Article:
There was reason to assume that the pupil was dangerous because he was a friend of the Turkish boy who shot a teacher through the head in a school in The Hague in 2008. But instead of informing the police, the school management tried to please him.

Another teacher recounted how schools sometimes dismiss teachers when they go to the police to make a report against a violent pupil. One teacher even had to promise as a condition for her severance pay that she would never discuss the threats made against her with anyone. Another teacher, whose exam questions were stolen by a pupil, was advised by the school management to buy the questions back from the thief.

One school allowed pupils to put up pornographic posters on which the faces of their teachers were used. These were only removed for the periodical parents evenings, when parents come to discuss the performance of their children with the teachers.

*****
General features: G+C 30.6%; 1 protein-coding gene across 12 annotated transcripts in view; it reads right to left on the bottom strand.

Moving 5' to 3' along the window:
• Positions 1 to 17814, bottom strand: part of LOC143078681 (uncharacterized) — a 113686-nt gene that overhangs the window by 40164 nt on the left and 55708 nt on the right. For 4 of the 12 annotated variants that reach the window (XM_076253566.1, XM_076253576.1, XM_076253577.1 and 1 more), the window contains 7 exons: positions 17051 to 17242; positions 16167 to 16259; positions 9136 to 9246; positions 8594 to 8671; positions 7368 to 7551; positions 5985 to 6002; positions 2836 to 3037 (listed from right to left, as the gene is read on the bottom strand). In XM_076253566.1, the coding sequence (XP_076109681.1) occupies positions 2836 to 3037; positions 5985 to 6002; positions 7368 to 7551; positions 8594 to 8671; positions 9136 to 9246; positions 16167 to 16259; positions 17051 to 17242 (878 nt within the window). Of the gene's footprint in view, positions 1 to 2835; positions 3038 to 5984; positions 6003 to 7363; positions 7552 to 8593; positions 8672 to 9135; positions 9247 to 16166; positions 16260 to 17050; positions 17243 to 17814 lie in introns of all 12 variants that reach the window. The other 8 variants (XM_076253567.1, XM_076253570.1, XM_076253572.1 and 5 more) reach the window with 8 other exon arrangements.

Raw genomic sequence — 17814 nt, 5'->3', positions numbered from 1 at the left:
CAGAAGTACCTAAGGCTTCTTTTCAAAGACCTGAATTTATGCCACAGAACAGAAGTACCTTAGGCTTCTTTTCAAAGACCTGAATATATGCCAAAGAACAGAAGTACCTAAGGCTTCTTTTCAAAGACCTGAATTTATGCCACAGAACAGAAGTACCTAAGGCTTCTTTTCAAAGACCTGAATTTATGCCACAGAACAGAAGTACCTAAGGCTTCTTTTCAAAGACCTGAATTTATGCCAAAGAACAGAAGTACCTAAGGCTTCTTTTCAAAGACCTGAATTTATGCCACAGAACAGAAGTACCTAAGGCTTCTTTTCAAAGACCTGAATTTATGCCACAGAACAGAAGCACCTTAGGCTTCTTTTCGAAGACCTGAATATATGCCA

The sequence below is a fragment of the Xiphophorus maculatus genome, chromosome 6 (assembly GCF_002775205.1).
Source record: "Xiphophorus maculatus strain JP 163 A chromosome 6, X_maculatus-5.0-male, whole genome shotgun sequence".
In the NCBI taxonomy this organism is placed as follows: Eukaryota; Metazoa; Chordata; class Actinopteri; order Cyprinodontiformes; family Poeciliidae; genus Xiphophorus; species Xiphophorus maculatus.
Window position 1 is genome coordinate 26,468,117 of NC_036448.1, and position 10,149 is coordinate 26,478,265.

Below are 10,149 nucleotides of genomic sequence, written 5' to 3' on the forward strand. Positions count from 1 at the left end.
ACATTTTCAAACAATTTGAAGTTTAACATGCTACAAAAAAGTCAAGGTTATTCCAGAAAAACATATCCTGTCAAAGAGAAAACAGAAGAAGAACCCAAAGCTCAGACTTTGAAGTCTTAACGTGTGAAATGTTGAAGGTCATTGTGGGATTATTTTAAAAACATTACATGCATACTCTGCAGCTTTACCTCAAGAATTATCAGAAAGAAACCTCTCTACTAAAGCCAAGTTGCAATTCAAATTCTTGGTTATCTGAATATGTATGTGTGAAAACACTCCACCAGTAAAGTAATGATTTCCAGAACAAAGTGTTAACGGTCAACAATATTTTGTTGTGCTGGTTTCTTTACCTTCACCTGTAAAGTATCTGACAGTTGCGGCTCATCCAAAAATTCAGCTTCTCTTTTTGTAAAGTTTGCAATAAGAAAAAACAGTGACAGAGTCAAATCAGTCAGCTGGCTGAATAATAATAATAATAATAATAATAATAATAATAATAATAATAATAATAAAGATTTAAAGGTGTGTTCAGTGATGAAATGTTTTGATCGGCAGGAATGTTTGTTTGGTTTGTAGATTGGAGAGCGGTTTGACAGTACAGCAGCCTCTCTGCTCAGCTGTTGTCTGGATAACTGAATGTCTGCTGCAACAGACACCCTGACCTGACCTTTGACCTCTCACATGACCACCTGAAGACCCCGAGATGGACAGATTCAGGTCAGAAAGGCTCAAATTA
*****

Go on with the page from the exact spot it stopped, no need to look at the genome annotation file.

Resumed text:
According to a poll by EenVandaag, 10 percent of the secondary school teachers say they have experienced physical violence in the past three years. Sometimes the perpetrator was a parent, but mostly a pupil. Some 24 percent say they receive threats of violence or death threats. The problems are worst in schools with many immigrant pupils, and at the lower educational levels.

           — Hat tip: C. Cantoni[Return to headlines]

The Nordic Food Revolution: Foraging in the Forest With the World’s Best Chef

The appetizer consists of juniper twigs in a flower vase, and a main dish of elk tongue comes to the table with a sheath knife. Copenhagen’s Noma is one of the world’s most unusual restaurants. For many gourmets, it’s also the world’s best.

           — Hat tip: Fjordman[Return to headlines]

North Africa

Briton ‘Among 14 Tourists Killed by Suicide Bomber’ In Explosion at Popular Marrakesh Cafe

A British tourist was believed to be among 15 killed yesterday in a terrorist attack in Marrakesh, Morocco’s most popular holiday destination.

Up to 80 victims were injured after a suicide bomber dressed in a Real Madrid shirt set off what is believed to have been a massive nail bomb.